DrFirst Healthcare Technology Blog

Is the mobile internet and the smartphone a “killer combination” and stealth WMD? Part 3 of 3

August 18, 2010

As I reflect on the rapid evolution of information and communication technology, not only in our worldwide civil societies, but even in what we might describe as “uncivil” societies, I realize that at least in healthcare this has almost become a revolution.

It is not violent in the form that induced Marinetti to eventually support Mussolini and Fascism in pre-war Italy’s 1930s and early 1940s, but its speed and disruptive nature have foreshadowed and accelerated the virtual destruction of libraries and museums.

When I can do an instantaneous search online for every image or video of the visual arts and all important handwritten or printed hardcopy material, not to mention music…why would I need to support a library or museum? … (a rhetorical question since I hope the reader knows the answer lies in the nature of the human condition).

Is the mobile internet and the smartphone a “killer combination” and stealth WMD?

In any case, we are living in a wonderful age where patient care has been enhanced immeasurably with the IT tools we are seeing now and it will continue in this positive, though very disruptive trend for years into the future.

We can celebrate the vision and insight of Marinetti without embracing his excess, always mindful of George Santayana’s 1905 epigram:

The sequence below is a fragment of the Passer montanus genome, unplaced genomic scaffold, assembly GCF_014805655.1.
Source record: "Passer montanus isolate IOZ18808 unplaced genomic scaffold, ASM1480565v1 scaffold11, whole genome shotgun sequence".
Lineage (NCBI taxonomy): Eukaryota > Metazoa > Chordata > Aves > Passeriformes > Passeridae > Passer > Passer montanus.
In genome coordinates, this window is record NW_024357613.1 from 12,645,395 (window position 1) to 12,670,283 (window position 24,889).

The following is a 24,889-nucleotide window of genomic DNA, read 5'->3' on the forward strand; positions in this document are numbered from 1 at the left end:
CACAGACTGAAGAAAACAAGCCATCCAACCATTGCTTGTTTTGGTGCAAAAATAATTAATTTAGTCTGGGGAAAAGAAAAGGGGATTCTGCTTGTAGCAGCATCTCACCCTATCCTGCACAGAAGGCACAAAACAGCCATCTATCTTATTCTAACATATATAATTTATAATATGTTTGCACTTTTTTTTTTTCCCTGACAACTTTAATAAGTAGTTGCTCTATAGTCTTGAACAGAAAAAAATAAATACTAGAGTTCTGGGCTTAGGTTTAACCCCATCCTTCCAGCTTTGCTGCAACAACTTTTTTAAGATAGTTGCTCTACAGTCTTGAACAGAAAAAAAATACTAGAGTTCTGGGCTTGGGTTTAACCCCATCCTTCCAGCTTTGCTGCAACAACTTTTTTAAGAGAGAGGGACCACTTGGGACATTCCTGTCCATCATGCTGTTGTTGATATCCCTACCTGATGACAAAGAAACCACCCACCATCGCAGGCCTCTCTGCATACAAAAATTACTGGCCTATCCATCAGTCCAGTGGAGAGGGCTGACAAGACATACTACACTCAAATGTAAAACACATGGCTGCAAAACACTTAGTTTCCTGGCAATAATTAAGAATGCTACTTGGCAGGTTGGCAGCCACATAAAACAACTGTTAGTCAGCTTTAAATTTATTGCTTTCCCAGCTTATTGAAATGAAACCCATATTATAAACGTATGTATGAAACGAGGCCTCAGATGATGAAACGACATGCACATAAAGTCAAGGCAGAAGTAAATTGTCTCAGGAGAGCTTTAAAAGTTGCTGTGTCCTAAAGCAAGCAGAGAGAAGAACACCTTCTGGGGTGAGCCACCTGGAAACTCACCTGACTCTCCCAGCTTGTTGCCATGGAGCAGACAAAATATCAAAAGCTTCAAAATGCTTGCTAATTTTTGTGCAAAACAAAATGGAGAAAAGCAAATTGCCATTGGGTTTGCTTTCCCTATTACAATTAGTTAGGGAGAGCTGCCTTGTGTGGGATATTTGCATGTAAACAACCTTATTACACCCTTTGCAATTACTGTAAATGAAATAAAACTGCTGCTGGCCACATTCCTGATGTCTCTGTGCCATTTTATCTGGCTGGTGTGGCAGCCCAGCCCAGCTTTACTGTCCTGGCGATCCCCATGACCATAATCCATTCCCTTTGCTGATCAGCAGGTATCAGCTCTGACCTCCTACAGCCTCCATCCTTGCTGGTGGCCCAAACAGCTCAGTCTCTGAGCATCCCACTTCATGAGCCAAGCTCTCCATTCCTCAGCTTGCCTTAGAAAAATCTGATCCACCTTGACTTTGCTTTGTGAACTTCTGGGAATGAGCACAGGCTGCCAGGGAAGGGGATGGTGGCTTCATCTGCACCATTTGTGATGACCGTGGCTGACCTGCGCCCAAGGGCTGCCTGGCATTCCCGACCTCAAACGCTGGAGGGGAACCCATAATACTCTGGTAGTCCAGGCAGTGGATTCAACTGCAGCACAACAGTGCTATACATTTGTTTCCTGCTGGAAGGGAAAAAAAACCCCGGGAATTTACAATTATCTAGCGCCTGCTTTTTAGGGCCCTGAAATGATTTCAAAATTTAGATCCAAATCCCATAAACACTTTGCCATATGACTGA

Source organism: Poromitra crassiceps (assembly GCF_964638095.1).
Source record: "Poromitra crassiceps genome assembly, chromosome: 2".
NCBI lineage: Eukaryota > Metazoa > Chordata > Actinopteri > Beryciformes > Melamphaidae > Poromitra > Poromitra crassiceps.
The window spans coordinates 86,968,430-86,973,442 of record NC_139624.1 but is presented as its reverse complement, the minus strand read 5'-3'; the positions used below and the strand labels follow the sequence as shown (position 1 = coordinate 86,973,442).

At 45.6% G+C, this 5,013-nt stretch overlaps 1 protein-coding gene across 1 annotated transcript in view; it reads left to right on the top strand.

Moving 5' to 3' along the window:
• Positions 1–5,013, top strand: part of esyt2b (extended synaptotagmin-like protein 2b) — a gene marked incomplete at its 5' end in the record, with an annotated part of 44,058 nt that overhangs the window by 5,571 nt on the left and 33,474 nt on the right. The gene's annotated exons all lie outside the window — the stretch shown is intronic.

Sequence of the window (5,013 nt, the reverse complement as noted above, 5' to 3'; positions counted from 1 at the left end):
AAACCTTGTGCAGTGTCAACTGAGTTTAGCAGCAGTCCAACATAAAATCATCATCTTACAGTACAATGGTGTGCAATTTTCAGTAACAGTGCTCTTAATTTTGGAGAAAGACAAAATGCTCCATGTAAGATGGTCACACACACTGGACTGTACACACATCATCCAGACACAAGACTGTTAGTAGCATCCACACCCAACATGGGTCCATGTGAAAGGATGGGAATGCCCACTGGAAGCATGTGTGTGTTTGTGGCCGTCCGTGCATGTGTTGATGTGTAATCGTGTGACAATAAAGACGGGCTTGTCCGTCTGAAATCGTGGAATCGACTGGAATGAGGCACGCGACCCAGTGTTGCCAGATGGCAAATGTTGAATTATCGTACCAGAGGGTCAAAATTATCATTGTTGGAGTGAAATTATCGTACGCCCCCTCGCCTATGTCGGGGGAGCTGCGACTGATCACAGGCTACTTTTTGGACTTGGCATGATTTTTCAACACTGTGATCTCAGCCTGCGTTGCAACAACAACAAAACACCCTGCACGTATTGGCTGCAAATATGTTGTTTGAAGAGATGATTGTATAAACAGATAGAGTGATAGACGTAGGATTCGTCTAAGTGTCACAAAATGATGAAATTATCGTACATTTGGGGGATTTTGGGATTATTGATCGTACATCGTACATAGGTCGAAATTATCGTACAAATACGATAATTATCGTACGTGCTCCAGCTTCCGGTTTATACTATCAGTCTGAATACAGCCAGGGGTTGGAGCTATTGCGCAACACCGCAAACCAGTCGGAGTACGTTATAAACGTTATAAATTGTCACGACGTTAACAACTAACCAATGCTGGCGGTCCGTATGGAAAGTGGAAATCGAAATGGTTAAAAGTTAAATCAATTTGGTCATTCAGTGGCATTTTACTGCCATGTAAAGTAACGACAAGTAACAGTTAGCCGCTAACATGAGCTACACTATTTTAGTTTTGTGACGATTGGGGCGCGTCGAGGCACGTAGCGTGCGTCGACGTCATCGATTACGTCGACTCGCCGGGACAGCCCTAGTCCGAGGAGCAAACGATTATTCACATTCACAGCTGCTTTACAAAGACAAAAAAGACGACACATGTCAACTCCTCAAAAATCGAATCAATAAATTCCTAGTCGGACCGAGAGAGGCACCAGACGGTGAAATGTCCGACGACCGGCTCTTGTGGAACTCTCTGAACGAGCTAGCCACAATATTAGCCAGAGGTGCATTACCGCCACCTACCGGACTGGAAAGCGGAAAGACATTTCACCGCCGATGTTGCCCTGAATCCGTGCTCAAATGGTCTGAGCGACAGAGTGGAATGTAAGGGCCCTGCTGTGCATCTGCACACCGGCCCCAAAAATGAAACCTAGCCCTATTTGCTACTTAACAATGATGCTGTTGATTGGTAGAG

“Those who forget the lessons of history are doomed to repeat it.”

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About the Author

Tom Sullivan Chief Strategic Officer

Thomas E. Sullivan, M.D is a board-certified specialist in cardiology and internal medicine with over 40 years of clinical practice. He currently works for DrFirst and sees patients part-time in Massachusetts. His expertise in the application of information technology to health care has helped to create an international standard (ASTM) for the exchange of medical record information called the Continuity of Care Record (CCR). With AMA, he was founding chair of their e-Medicine Advisory Committee, worked with the Physician Consortium for Performance Improvement, represented the AMA and helped create the Physician EHR Coalition and is past chair of the AMA Council on Medical Service.

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